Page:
At the Innovate 78 Spot Series: Startup Funding event last week, a panel of four presenters discussed raising funds from the perspective of the founder and investor.
Al Bsharah, managing partner of Interlock Capital and panel moderator, opened by demonstrating how important networking is when raising capital. You will need to find the right startup funding, but you will also need to find the right person to talk to at the company to talk to. Who do you know in your network who can introduce you to them?
Fundraising as a Process
“Consider raising capital as a dating relationship,” said Bsharah. “You’re not going to get married on the first date. It’s a process. It can be a 5-10 year+ relationship.” Nathan Firth, founder of NewRocket, said it was important to consider what stage your business is in, and self-fund as long as you can. That way you build a path to profitability, which is attractive to investors.
“The process of fundraising, if you’re going to do it right… it’s going to take longer than you think,” said Carly Stockdale, co-founder of BestLife Holdings. She suggested doing a high amount of research on startup funding partners and then front-loading your campaign with investors who aren’t your prime candidates. It helps if you get a competitive term sheet or other investors in the pool before you reach your prime candidates, which you should stack about 50-70% of your way through your fundraising campaign.
Tips for the Pitch
“We like to see founders who have a dialed in pitch [according to the business] stage you’re at,” said Dillion Ferdinandi, investor in Slack Fund. “How much are you looking to raise and how are you planning to spend it?” Additionally, in the current economic climate, founders should show a path to profitability in their pitch, said Stockdale.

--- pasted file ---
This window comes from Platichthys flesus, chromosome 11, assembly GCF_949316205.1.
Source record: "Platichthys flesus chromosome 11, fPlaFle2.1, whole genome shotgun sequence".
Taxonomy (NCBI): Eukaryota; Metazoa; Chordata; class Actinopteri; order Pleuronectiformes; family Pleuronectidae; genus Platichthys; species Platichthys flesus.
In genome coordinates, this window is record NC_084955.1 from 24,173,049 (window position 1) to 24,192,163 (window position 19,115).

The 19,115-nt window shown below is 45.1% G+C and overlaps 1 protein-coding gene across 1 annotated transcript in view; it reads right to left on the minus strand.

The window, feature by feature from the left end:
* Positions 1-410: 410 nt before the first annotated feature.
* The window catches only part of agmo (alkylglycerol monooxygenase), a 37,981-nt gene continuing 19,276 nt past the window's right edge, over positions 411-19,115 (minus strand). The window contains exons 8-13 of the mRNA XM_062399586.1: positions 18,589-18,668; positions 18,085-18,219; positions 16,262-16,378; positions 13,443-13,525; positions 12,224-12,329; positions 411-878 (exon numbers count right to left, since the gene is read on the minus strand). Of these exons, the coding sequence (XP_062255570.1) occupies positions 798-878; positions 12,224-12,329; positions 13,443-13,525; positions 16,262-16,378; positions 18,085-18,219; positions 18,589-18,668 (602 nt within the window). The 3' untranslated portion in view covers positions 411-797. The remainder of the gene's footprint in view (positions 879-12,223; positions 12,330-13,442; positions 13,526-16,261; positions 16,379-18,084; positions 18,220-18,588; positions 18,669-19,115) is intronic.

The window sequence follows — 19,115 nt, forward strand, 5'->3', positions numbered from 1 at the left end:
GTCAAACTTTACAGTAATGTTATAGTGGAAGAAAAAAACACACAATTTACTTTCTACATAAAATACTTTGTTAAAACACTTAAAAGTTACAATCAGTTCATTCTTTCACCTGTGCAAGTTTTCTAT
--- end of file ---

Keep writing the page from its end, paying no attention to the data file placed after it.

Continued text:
When giving your pitch, Bsharah said, “Show me, don’t tell me. We have a customer who is paying this much, this is what they are getting, and this is the value they are receiving. Make it as real as you can.” Bsharah expects people to provide access to the product/service, access to customer feedback, and references for the founder.
Often, when investors are funding companies in an early stage, they are investing in the founder more than the company. Stockdale said that she looks for certain traits in a founder, especially “commitment and a demonstrated history of grit and getting things done.”
Eliminate the ‘Maybe’
The entire panel agreed that an important part of the process of startup funding is to eliminate the “maybe.” “Leave the conversation with a next step. ‘I will circle back on Friday. Can you see yourself investing in us, and if yes, what other information do you need?’” said Stockdale. If the answer is no, get feedback on why. Those data points will help you as you continue fundraising.
Tips for the Investor
On the investor side, Stockdale said it is important to understand why you’re investing, and Ferdinandi advised having a strategy about how much you want to invest over a certain number of years. Bsharah said he would have advised his younger self to find a way to start investing sooner in his life.
“It is a long game,” he said. “A lot of the companies will go to zero, and a lot of them won’t return anything for a decade or more.”
Innovate78 is a partnership between the cities of Carlsbad, Escondido, Oceanside, San Marcos and Vista to support the businesses of North County. Events hosted by San Diego North Economic Development Council with media partner, Neal Bloom and Fresh Brewed Tech.
About the Author
Caitlyn Canby loves to discover and share people’s stories. She has her bachelor’s degree in Communications, Print Journalism with over 8 years of journalism experience. An Escondido native, she just moved back from Catalina Island to North County with her husband and two children to the town of Fallbrook. Caitlyn enjoys collaborating on projects as Marketing and Events Coordinator at SDNEDC, traveling, and exploring new restaurants, venues, experiences, and cultures.